About Dengue Fever

About Dengue Fever

Dengue Fever is a viral illness (due to a virus) transmitted by a mosquito bite (from an Aedes type mosquito).

This illness is very widespread in tropical and sub-tropical regions: more than 100 countries are concerned, essentially throughout Southeast Asia, Oceania and the Caribbean.

The mosquito responsible for Dengue Fever lives in both rural and urban areas; it resists temperature changes and bites at night and during the day, unlike its nocturnal cousin, the Anopheles mosquito responsible for Malaria.

Usually, Dengue Fever is a benign illness with symptoms similar to the flu. Incubation lasts 2-7 days before a high fever, headaches, muscular and joint pains, and a skin rash on the hands and feet occur.

No specific Dengue Fever treatment exists, but medication can be prescribed to treat these symptoms (antipyretics or analgesics like paracetamol or codeine for fever and pains). Aspirin, however, should be avoided.

In most cases, the illness is cured after a long convalescence. Sometimes Dengue Fever can transform into a much more serious illness – Hemorrhagic Dengue. This is characterised by major abdominal pains, a bloody nose and blood infiltrations under the skin (purpura). The outcome can be fatal, particularly for children under 15 years of age and for people suffering from immune deficiency.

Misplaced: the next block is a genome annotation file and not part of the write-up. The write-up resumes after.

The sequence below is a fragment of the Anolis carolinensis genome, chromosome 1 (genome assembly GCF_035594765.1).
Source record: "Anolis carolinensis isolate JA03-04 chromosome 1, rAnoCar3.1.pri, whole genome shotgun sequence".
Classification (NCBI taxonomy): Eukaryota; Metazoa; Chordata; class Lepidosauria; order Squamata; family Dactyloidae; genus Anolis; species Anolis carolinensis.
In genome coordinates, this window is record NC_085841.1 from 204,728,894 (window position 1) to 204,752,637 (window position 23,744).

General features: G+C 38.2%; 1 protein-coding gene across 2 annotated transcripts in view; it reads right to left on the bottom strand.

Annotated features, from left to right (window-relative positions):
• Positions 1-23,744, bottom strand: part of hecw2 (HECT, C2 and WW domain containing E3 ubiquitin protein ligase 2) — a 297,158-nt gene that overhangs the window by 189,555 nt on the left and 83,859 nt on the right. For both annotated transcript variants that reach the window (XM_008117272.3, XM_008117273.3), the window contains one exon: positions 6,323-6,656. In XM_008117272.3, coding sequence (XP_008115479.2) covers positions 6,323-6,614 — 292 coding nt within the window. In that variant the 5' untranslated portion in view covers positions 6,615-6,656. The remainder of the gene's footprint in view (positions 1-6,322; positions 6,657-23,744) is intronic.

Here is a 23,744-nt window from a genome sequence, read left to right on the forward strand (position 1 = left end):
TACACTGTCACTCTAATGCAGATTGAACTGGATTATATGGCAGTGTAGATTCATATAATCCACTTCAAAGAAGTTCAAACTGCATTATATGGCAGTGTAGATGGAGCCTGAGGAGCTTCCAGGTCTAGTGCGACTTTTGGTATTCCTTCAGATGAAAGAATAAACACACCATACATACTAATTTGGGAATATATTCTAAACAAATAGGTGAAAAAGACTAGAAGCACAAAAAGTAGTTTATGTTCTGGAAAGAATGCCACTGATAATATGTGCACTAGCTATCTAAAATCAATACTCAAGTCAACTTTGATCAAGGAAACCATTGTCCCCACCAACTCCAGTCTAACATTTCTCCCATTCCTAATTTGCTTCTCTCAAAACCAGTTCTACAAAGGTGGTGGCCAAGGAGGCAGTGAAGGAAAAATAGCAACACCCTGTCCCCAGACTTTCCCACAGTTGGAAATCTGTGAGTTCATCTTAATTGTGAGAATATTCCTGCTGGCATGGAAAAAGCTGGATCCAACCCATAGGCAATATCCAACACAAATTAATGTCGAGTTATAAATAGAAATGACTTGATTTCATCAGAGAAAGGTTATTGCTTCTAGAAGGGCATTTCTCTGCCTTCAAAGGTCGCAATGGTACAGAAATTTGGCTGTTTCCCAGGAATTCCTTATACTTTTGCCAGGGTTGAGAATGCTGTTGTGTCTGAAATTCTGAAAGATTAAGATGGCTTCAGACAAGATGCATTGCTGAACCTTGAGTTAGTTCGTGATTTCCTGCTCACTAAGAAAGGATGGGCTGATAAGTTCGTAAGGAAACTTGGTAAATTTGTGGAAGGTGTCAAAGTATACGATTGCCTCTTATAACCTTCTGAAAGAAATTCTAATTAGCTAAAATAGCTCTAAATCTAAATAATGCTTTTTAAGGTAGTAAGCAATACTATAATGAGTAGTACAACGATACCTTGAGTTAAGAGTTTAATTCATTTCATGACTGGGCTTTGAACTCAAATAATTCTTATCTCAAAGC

Neither a vaccine nor a specific treatment exists. It is therefore critical to take individual precautionary measures to protect yourself from mosquito bites. These measure are essential in zones endemic with Dengue Fever, or during seasonal outbreaks of the disease. Here are a few easy-to-follow recommendations to help you significantly reduce the risks:  

  • Protect windows with fine-mesh screens. The screens should be in good condition and treated, if possible, with an insecticide

  • Have air-conditioning working in the room

  • Sleep under a mosquito net (in good condition), treated with insecticide. It should fall and touch the floor or be tucked under the mattresses

  • Do not stay outside at night for too long

  • Wear clothing with long sleeves and long trousers; you can also spray them with insecticide

  • Apply insect repellents regularly to your skin

  • Don’t forget that the mosquitoes are there, waiting for you, as soon as you get off the  plane! 

So carry in your hand luggage the proper clothing and sprays, especially if you are scheduled to arrive at the end of the day or in the evening. If you have any problem while traveling, don’t wait until you get home to consult a doctor. The regulating doctor of your assistance company is available to discuss any questions or doubts you may have about your health. He/she can provide useful advice, contact your family doctor and organize a consultation wherever you are. 

Children under 15 years of age and people with a weakened immune system are more likely to contract the serious type of Dengue illness. It is therefore essential to strictly apply the preventive measures mentioned above.

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